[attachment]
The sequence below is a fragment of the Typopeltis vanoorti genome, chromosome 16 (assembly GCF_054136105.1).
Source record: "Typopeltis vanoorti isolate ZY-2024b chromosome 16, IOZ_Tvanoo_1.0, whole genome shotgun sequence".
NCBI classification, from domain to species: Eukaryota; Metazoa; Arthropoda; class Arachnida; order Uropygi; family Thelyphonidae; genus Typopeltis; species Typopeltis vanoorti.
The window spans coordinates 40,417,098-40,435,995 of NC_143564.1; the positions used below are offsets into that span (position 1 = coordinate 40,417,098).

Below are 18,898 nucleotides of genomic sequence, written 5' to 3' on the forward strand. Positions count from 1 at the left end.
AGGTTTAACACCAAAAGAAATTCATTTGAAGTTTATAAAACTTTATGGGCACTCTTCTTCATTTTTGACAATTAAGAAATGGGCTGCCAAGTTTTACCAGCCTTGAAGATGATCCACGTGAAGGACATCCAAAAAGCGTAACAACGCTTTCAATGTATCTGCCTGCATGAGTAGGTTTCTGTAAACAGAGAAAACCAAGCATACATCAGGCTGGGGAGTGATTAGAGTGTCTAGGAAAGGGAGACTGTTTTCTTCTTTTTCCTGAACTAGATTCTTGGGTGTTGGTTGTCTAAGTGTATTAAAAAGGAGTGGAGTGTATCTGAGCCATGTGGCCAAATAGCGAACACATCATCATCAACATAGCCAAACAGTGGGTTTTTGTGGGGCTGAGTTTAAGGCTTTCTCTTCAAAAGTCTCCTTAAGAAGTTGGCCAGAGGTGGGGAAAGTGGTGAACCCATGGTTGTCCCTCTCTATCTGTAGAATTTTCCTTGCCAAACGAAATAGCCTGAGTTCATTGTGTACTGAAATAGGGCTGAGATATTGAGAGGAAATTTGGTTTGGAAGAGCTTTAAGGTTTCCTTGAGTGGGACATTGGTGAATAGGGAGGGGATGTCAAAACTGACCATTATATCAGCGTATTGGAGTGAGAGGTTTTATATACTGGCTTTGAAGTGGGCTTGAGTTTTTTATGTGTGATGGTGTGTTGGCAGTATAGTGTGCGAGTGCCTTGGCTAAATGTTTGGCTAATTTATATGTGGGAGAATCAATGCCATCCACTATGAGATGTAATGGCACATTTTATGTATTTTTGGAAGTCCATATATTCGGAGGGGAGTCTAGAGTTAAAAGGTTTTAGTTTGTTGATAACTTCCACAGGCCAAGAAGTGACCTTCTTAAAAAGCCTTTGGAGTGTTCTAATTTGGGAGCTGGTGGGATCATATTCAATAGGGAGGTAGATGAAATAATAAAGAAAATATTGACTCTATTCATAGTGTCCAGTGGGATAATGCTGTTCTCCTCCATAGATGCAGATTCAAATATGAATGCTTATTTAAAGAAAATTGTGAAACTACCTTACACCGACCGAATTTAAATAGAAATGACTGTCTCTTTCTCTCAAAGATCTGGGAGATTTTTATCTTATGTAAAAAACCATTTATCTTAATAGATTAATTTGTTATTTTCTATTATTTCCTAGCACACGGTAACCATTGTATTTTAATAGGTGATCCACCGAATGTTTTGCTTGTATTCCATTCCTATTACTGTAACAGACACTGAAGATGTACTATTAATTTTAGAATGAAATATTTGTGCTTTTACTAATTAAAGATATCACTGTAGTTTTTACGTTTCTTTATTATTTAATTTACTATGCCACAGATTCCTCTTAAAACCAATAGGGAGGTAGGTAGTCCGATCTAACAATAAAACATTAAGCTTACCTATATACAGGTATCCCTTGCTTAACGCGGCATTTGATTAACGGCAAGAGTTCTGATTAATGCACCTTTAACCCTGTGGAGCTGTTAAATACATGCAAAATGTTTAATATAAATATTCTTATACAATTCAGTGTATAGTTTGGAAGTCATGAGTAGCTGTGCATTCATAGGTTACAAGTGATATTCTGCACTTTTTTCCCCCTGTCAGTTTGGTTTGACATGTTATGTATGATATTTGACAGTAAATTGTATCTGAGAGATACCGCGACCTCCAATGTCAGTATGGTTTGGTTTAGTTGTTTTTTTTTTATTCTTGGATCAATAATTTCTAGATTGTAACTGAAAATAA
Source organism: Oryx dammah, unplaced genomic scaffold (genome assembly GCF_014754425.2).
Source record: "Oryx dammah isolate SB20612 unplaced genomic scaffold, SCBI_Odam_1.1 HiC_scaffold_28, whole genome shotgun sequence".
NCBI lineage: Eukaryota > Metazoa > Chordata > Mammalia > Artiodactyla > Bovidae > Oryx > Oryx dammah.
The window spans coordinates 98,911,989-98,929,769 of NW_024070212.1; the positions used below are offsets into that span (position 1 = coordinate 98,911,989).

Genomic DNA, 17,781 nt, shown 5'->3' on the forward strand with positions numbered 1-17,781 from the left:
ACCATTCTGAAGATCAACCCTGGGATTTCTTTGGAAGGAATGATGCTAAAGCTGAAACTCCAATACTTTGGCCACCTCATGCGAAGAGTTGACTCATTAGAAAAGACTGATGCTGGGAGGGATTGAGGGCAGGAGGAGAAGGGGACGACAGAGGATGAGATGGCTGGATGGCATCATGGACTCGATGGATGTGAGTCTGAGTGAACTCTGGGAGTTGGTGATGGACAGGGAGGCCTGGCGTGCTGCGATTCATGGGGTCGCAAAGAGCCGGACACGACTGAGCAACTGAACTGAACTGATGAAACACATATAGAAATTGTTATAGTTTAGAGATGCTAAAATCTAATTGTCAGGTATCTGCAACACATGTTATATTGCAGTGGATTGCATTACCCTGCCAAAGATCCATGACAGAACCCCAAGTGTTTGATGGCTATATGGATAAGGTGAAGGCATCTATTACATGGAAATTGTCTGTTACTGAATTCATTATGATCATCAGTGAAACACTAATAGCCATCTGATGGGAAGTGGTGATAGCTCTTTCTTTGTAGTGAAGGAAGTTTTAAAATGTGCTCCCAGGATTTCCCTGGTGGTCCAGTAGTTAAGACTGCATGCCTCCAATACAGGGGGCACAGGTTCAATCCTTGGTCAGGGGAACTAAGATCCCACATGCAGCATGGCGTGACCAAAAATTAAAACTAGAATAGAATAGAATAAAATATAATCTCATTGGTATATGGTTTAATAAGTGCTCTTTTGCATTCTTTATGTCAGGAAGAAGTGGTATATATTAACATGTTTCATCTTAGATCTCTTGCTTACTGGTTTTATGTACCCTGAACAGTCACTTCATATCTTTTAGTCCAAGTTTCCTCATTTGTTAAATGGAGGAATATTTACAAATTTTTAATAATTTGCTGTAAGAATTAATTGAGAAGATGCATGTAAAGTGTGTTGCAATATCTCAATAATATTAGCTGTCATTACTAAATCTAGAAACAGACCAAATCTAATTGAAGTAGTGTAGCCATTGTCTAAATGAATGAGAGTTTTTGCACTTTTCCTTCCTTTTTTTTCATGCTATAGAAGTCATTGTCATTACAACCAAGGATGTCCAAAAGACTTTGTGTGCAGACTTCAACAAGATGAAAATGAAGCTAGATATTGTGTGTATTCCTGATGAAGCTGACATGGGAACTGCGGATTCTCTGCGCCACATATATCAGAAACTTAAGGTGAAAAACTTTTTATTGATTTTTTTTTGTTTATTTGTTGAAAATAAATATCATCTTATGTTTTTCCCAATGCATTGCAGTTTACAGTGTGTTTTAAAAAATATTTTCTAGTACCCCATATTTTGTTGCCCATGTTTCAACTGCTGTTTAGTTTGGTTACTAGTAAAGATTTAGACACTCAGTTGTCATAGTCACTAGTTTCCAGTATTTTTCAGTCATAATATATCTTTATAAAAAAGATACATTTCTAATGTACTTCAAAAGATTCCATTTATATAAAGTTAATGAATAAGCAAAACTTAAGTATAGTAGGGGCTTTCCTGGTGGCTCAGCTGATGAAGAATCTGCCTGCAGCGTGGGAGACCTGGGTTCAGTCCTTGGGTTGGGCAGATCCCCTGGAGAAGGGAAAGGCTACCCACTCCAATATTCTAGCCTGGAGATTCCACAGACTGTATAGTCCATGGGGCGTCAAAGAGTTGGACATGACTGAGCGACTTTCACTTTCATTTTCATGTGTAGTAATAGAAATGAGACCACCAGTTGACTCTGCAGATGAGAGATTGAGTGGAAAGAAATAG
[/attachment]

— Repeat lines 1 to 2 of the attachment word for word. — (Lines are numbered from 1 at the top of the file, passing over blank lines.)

The sequence below is a fragment of the Typopeltis vanoorti genome, chromosome 16 (assembly GCF_054136105.1).
Source record: "Typopeltis vanoorti isolate ZY-2024b chromosome 16, IOZ_Tvanoo_1.0, whole genome shotgun sequence".